Parent Sentenced in College Admissions Case
Former media company CEO paid $525,000 to facilitate her children’s admission to two universities using admissions slots reserved for recruited athletes
BOSTON – The former chief executive of a California-based media company was sentenced today in connection with her involvement in the college admissions case.
Elisabeth Kimmel, 56, of Las Vegas, Nev., was sentenced by U.S. District Court Judge Nathaniel M. Gorton to six weeks in prison, two years of supervised release with the first year spent in home confinement, 500 hours of community service and a fine of $250,000. On Aug. 16, 2021, Kimmel pleaded guilty to one count of conspiracy to commit mail and wire fraud.
Kimmel agreed with William “Rick” Singer and others to pay $275,000 to facilitate her daughter’s admission to Georgetown University by having Georgetown tennis coach Gordon Ernst allocate a tennis admission slot to her daughter, even though she was not a competitive tennis player and was not actually being recruited to play on the Georgetown tennis team. Kimmel further agreed with Singer and others to pay $250,000 to facilitate her son’s admission to the University of Southern California as a pole vault recruit, even though he was not a pole vaulter.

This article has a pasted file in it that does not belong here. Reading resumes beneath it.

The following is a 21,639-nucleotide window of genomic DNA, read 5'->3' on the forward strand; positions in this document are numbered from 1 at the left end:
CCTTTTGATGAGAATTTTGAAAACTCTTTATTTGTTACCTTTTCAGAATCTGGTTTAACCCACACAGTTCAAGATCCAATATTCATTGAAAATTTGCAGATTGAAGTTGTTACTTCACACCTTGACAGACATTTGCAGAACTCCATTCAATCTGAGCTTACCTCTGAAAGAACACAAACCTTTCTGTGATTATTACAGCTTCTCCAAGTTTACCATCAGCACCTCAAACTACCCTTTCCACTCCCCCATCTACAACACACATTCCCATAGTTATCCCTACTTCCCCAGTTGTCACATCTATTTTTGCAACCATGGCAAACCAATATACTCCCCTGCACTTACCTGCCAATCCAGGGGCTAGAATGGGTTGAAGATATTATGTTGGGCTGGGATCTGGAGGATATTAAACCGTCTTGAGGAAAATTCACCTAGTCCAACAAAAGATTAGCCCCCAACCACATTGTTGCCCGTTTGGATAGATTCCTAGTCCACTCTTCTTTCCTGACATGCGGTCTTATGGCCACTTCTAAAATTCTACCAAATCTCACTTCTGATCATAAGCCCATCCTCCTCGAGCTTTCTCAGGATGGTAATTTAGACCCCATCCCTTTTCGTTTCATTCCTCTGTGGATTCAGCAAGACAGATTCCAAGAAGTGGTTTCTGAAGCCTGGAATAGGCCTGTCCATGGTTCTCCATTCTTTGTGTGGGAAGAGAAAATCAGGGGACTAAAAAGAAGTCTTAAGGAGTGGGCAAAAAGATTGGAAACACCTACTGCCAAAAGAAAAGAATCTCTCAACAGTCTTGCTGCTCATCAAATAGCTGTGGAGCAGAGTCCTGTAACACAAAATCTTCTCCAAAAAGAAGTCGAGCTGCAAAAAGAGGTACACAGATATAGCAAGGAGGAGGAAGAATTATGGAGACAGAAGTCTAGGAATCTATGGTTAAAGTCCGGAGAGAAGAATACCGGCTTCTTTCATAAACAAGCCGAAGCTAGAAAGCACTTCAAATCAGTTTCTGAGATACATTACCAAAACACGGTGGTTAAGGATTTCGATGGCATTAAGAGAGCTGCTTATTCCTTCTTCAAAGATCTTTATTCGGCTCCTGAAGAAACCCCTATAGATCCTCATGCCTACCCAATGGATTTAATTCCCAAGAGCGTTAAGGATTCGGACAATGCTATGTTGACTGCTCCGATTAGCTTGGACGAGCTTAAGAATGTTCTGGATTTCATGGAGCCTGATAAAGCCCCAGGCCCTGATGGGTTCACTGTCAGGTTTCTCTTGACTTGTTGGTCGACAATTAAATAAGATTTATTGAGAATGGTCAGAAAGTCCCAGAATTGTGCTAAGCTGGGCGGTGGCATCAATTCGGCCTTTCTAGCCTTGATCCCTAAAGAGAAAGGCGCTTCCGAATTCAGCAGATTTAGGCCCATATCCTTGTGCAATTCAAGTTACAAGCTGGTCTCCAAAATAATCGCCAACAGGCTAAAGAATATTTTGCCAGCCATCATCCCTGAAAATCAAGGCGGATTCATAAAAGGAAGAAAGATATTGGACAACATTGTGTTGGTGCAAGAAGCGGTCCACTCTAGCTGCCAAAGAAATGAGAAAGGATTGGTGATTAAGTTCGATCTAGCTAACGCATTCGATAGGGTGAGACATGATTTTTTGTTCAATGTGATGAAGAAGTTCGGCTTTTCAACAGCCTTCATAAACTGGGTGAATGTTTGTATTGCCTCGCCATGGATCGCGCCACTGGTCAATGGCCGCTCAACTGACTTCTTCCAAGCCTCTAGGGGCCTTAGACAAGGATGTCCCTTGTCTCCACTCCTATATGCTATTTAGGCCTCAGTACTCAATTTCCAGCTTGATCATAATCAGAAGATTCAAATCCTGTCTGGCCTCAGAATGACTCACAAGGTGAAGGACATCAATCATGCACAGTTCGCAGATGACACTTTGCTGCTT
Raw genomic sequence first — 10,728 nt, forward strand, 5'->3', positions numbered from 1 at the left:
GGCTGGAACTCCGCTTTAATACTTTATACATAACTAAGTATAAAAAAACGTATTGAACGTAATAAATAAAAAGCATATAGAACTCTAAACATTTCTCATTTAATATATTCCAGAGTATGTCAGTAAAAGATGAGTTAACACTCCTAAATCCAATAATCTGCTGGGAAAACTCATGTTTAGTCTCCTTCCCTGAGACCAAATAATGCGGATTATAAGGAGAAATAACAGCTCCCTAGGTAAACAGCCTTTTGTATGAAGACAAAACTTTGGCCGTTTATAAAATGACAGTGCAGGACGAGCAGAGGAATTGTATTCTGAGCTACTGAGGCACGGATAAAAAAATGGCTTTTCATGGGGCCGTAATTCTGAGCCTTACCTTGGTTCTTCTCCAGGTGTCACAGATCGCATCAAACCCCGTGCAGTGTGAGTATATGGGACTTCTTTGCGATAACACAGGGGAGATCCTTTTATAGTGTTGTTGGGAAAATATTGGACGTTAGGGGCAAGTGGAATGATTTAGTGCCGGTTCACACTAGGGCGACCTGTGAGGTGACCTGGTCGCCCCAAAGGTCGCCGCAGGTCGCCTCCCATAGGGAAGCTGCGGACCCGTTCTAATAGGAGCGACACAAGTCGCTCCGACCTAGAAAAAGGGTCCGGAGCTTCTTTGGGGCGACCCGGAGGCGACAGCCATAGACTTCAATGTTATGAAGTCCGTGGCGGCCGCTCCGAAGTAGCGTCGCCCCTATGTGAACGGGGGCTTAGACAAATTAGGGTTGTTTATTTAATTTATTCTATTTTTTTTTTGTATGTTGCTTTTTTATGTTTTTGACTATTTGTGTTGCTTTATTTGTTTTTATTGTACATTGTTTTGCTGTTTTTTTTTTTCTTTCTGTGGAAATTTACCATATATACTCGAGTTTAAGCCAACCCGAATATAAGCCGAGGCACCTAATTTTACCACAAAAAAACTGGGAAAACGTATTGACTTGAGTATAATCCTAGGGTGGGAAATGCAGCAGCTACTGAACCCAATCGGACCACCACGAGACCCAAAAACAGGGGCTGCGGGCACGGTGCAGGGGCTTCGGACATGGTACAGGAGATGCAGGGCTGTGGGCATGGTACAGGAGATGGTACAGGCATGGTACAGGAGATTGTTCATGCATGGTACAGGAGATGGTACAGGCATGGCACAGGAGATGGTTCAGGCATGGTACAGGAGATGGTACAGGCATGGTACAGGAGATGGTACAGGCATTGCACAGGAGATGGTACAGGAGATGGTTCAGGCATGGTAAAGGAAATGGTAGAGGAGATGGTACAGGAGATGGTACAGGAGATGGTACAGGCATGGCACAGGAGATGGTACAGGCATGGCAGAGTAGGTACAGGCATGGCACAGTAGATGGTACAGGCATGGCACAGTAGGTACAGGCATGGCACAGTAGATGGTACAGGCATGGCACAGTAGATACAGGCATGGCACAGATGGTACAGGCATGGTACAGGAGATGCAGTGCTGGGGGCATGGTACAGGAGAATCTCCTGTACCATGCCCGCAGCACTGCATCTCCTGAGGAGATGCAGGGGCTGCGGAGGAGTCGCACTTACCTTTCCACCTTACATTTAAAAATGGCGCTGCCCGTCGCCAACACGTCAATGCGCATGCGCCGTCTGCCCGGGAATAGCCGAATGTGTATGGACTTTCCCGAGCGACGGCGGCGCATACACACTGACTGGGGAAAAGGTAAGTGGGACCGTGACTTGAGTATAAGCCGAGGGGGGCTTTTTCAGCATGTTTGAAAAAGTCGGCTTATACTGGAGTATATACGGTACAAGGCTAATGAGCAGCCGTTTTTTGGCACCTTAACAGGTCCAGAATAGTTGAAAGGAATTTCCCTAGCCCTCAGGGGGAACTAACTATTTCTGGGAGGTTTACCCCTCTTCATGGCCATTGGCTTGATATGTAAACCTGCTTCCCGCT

Kimmel is the 29th parent to be sentenced in the case. Singer and Ernst previously pleaded guilty and are pending sentencing.
Case information, including the status of each defendant, are available here: https://www.justice.gov/usao-ma/investigations-college-admissions-and-testing-bribery-scheme.
Acting United States Attorney Nathaniel R. Mendell; Joseph R. Bonavolonta, Special Agent in Charge of the Federal Bureau of Investigation, Boston Division; Joleen D. Simpson, Special Agent in Charge of the Internal Revenue Service’s Criminal Investigations in Boston; and Mark Deckett, Resident Agent in Charge of the Department of Education, Office of Inspector General made the announcement today. Assistant U.S. Attorneys Leslie A. Wright, Kristen A. Kearney, Ian J. Stearns, and Stephen E. Frank of Mendell’s Securities, Financial and Cyber Fraud Unit prosecuted the case.
The remaining defendants are presumed innocent until proven guilty beyond a reasonable doubt in a court of law.